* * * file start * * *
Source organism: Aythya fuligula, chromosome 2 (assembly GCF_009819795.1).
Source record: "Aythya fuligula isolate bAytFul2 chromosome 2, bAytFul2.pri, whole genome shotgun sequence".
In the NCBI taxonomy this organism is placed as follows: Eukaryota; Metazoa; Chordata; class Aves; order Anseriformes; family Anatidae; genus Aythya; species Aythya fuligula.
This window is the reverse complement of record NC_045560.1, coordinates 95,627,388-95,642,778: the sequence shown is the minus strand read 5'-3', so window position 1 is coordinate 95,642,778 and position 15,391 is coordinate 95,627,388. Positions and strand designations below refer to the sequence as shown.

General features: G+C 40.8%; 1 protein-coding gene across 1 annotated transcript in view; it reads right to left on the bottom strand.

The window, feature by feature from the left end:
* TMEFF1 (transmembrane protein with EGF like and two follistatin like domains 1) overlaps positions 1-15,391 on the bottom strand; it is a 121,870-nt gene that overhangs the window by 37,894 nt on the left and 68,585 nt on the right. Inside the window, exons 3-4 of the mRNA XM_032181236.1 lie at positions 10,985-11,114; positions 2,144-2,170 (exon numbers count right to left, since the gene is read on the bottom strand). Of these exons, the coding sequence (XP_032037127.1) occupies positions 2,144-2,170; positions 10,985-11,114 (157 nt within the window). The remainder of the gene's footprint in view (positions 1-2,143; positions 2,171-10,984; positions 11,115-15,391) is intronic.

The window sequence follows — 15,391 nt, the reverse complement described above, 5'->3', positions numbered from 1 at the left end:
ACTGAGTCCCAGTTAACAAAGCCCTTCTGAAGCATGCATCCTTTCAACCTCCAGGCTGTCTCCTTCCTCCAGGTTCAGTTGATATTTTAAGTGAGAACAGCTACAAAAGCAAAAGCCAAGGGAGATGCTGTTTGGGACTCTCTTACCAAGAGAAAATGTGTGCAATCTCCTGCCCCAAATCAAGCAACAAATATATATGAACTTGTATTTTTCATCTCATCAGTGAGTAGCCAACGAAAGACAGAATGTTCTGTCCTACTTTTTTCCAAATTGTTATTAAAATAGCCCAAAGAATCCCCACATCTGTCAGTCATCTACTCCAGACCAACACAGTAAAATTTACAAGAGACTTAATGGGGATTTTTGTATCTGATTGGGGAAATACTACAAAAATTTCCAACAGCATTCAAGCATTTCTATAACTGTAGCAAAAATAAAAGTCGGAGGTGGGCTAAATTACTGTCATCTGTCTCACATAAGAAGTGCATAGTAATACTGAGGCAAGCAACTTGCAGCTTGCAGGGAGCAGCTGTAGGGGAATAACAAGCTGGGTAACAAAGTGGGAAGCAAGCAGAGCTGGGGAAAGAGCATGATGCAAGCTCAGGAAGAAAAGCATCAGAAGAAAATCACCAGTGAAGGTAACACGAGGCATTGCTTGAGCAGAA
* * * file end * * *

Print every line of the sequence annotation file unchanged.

Source organism: Aythya fuligula, chromosome 2 (assembly GCF_009819795.1).
Source record: "Aythya fuligula isolate bAytFul2 chromosome 2, bAytFul2.pri, whole genome shotgun sequence".
In the NCBI taxonomy this organism is placed as follows: Eukaryota; Metazoa; Chordata; class Aves; order Anseriformes; family Anatidae; genus Aythya; species Aythya fuligula.
This window is the reverse complement of record NC_045560.1, coordinates 95,627,388-95,642,778: the sequence shown is the minus strand read 5'-3', so window position 1 is coordinate 95,642,778 and position 15,391 is coordinate 95,627,388. Positions and strand designations below refer to the sequence as shown.

General features: G+C 40.8%; 1 protein-coding gene across 1 annotated transcript in view; it reads right to left on the bottom strand.

The window, feature by feature from the left end:
* TMEFF1 (transmembrane protein with EGF like and two follistatin like domains 1) overlaps positions 1-15,391 on the bottom strand; it is a 121,870-nt gene that overhangs the window by 37,894 nt on the left and 68,585 nt on the right. Inside the window, exons 3-4 of the mRNA XM_032181236.1 lie at positions 10,985-11,114; positions 2,144-2,170 (exon numbers count right to left, since the gene is read on the bottom strand). Of these exons, the coding sequence (XP_032037127.1) occupies positions 2,144-2,170; positions 10,985-11,114 (157 nt within the window). The remainder of the gene's footprint in view (positions 1-2,143; positions 2,171-10,984; positions 11,115-15,391) is intronic.

The window sequence follows — 15,391 nt, the reverse complement described above, 5'->3', positions numbered from 1 at the left end:
ACTGAGTCCCAGTTAACAAAGCCCTTCTGAAGCATGCATCCTTTCAACCTCCAGGCTGTCTCCTTCCTCCAGGTTCAGTTGATATTTTAAGTGAGAACAGCTACAAAAGCAAAAGCCAAGGGAGATGCTGTTTGGGACTCTCTTACCAAGAGAAAATGTGTGCAATCTCCTGCCCCAAATCAAGCAACAAATATATATGAACTTGTATTTTTCATCTCATCAGTGAGTAGCCAACGAAAGACAGAATGTTCTGTCCTACTTTTTTCCAAATTGTTATTAAAATAGCCCAAAGAATCCCCACATCTGTCAGTCATCTACTCCAGACCAACACAGTAAAATTTACAAGAGACTTAATGGGGATTTTTGTATCTGATTGGGGAAATACTACAAAAATTTCCAACAGCATTCAAGCATTTCTATAACTGTAGCAAAAATAAAAGTCGGAGGTGGGCTAAATTACTGTCATCTGTCTCACATAAGAAGTGCATAGTAATACTGAGGCAAGCAACTTGCAGCTTGCAGGGAGCAGCTGTAGGGGAATAACAAGCTGGGTAACAAAGTGGGAAGCAAGCAGAGCTGGGGAAAGAGCATGATGCAAGCTCAGGAAGAAAAGCATCAGAAGAAAATCACCAGTGAAGGTAACACGAGGCATTGCTTGAGCAGAA